Reinstoff (Progressive gourmet, U-bahn Zinnowitzer Strasse):  Derek took Peter and Anemone to this one-star Michelin restaurant last time they were in Berlin.  They made a special vegetarian tasting menu for Peter, and he loved it.  So this time we had to go back.  I wasn’t that excited about the prospect, as I generally prefer my food to be food rather than art.  But I was trying to keep an open mind. Reinstoff is in an old fire station, and there are mirrors everywhere.  We had an early reservation and when we arrived the room was almost empty, but the atmosphere was still quite warm and lovely.  They made Peter and me vegetarian versions of all the regular tasting menu items.  Sometimes they just left off the meat and sometimes they substituted a vegetable, usually beets.  My favorite dish of the night was a dish with pea puree, little pea puree pillows, carrot spheres, and kombu.  The kombu was so thin you could see through it, and very delicate.  Whenever I’ve cooked kombu it’s really tough, so I asked the waiter what they did to it.  He said that they peel it.  How in the world do you peel kombu?  The pea flavor was marvelous.  Everyone loved it.  Now I see why the Russian guy on Top Chef won an episode because of his pea puree.  All the other dishes in the tasting menu were well-done.  Everything had interesting flavors, but nothing excited me like the pea puree.  There was a radish dish with a radish sorbet that was kind of interesting, but I found it a bit too insubstantial.   When they took out the meat they needed to add something else with a little heft.  The “main course” in particular I found lacking.  They had suggested a poached egg as the vegetarian main, but I’m not so into eggs and so I asked for something else.  They ended up giving us a plate of just various vegetables.  It was very artistic and all the vegetables were tasty, but still I was underwhelmed.  Peter loved it though.  I think it was his favorite dish of the night.  Derek and I got the two different desserts and shared, and both were very tasty but not as unusual as I’d expect for such a progressive restaurant.  One tasted kind of like an orange creamsicle and the other was similar to an apple crumble but with plums not apples. Overall I was impressed that they perfectly nailed the quantity of food so that you left feeling full but not stuffed.  I was disappointed, however, that they didn’t seem to care about using seasonal ingredients.  It was mid-October but they used numerous vegetables and fruit that in Germany are in-season in Spring and Summer.   Reinstoff, in the end, was better than I expected.  It was certainly way better for vegetarians than some of the other European one-star (or near one-star) Michelin restaurants I’ve eaten in (Ze Kitchen Galerie in Paris, 21212 in Edinburgh, Le Noir in Saarbruecken, and La Bonne Auberge in Stiring-Wendel).  It wasn’t as good as Alinea, but it was much cheaper.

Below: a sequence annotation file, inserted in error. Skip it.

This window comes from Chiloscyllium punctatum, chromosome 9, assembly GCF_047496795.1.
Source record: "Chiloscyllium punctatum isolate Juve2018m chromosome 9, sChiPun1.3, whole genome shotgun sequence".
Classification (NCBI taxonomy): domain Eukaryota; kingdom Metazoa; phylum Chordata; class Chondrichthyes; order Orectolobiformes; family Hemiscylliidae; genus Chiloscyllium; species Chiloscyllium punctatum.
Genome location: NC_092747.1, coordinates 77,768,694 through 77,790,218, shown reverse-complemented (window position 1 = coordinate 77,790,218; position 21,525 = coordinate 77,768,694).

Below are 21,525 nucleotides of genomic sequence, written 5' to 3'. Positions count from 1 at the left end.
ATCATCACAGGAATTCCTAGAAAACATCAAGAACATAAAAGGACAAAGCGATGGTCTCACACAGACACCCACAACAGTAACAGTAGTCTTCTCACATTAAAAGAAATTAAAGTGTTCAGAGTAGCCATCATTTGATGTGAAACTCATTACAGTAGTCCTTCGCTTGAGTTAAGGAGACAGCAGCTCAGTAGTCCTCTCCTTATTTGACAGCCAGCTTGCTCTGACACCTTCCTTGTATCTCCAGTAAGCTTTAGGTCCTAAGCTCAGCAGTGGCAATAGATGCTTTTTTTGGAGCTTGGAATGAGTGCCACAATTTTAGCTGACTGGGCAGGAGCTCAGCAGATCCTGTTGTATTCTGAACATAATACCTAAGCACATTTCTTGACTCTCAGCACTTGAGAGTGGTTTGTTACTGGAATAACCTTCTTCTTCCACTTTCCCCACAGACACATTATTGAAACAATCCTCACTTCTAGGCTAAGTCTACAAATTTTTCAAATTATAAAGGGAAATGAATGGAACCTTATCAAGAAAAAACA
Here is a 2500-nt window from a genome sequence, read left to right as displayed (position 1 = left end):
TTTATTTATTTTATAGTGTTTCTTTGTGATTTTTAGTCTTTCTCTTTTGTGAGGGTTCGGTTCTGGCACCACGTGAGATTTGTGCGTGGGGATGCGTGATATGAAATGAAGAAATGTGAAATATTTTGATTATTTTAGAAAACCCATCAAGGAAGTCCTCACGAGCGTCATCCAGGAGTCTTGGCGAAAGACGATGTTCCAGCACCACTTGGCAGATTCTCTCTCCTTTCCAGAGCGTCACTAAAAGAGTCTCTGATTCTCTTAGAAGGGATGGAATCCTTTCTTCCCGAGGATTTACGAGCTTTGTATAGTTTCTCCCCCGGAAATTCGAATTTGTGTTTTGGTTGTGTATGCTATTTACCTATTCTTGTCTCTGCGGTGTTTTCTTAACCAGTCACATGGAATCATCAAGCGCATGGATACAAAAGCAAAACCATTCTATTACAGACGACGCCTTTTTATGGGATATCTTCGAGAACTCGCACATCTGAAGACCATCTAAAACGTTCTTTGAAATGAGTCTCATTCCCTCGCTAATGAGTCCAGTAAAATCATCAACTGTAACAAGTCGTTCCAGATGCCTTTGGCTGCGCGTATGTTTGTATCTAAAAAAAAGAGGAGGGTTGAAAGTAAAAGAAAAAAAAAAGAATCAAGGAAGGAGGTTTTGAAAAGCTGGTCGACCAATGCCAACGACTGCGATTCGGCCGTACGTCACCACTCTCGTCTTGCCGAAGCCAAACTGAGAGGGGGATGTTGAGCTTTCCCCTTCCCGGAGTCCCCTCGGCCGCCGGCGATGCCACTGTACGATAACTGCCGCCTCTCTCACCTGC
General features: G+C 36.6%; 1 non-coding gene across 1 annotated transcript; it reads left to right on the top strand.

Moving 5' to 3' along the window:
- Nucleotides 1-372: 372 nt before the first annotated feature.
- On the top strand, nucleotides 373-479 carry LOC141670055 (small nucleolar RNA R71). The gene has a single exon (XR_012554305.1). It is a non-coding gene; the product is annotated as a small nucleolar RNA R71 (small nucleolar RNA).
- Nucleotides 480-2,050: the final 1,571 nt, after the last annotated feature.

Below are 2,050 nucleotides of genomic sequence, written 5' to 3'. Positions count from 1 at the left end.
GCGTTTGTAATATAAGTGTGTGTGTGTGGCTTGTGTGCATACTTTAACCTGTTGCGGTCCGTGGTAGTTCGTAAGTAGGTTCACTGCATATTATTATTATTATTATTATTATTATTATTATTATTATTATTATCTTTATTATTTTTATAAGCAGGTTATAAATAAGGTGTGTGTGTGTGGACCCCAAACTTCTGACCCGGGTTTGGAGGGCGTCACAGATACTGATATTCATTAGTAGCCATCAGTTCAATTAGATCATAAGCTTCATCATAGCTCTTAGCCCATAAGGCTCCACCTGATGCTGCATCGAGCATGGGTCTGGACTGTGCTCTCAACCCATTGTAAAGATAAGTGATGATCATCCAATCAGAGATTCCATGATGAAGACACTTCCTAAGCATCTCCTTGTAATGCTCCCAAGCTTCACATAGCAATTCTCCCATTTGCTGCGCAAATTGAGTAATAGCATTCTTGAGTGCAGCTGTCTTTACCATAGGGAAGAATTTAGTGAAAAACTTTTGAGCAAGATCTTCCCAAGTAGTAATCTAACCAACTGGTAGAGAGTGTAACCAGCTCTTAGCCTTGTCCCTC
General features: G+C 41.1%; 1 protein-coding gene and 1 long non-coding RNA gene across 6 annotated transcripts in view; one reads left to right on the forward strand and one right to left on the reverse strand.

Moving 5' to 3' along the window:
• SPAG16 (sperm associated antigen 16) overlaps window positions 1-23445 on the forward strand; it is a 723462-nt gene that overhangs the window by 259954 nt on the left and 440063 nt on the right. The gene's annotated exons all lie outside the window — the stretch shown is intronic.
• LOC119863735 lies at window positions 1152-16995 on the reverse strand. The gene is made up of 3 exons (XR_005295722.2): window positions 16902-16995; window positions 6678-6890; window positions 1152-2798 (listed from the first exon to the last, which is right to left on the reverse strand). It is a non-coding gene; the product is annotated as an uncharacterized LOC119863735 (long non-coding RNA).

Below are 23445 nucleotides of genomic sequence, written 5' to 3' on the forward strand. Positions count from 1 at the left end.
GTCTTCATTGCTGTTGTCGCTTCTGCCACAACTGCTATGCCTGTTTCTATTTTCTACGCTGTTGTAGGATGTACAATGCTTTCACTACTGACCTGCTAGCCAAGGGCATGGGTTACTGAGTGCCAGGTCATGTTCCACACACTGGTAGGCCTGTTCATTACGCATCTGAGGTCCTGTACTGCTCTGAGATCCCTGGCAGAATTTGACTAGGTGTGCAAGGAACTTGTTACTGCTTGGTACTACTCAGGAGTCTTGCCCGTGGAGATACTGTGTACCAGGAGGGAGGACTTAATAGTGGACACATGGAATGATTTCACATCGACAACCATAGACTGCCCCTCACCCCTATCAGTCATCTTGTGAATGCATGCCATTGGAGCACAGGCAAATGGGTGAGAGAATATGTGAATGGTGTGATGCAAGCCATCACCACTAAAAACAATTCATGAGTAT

KaDeWe buffet (U-bahn Wittenbergplatz):  I went to the KaDeWe department store to check out its legendary food hall.  The food hall was truly impressive.  Huge, and with all kinds of products I can’t get in Saarbruecken.  They had all kinds of exotic fruits, Castelvetrano (or were they Cerignola?) olives, non-German beers, and even instant oatmeal!   The prices, however, were steep.  They also have lots of stands with all kinds of hot foods–a pasta station, a stir-fry station, a cheese station, etc.  But the prices weren’t cheap and I just wanted a light lunch.  So I head upstairs to the buffet, where they had a really extensive looking salad bar.  I made sure to stay away from heavy items, since they charge by the gram.  But then I got seduced by all the other tasting looking foods, and took a small bowl of pasta and mushrooms.  Wow was I shocked when my plate of salad and few raviolis ended up costing me 17 euros.   Whoops!  I guess I should have eaten downstairs after all!  The enormous domed glass ceiling (see a foodieinberin photo) did make for a pleasant atmosphere, despite the cafeteria vibe.

Cafe im Literaturhaus (German Cafe, U-bahn Uhlandstrasse):    The Literaturhaus was close to our hotel, and I had read that the atmosphere inside was quite lovely, so I suggested we check it out on the way to the U-bahn.  Derek was so hungry that he took one lightening glance at the menu posted outside and said “look’s good, let’s eat here.”  There was a very cute porch, but it was too cold to sit outside, so we were seated inside.  The inside of the cafe wasn’t nearly as lovely as I’d been led to believe.  I thought there would be glass walls or lots of plants or something. But it was just a normal room.  There was a nice family vibe, however, with kids at almost every table.  I wasn’t convinced that the food was going to be good, so I just ordered a bagel.  I was curious if they have real bagels in Berlin, unlike the tasteless, fluffy imposters they sell in Saarbruecken.  Nope–Berlin’s bagels don’t deserve the name either.  Derek ordered one of the lunch specials–a goat cheese ravioli with some kind of poultry ragu over the top.  He thought it was okay but way overpriced.  He said the ravioli were kind of tasteless but the sauce wasn’t bad.  Overall we wouldn’t recommend it.


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1 Comment

  1. Vegetarian Berlin 2011 Trip Report « The captious vegetarian said,

    […] I want to write reviews of the restaurants we tried before the details fade away.  Compared to our 2010 Berlin trip, this time Derek and I veered towards fewer Asian restaurants and a few more American and European […]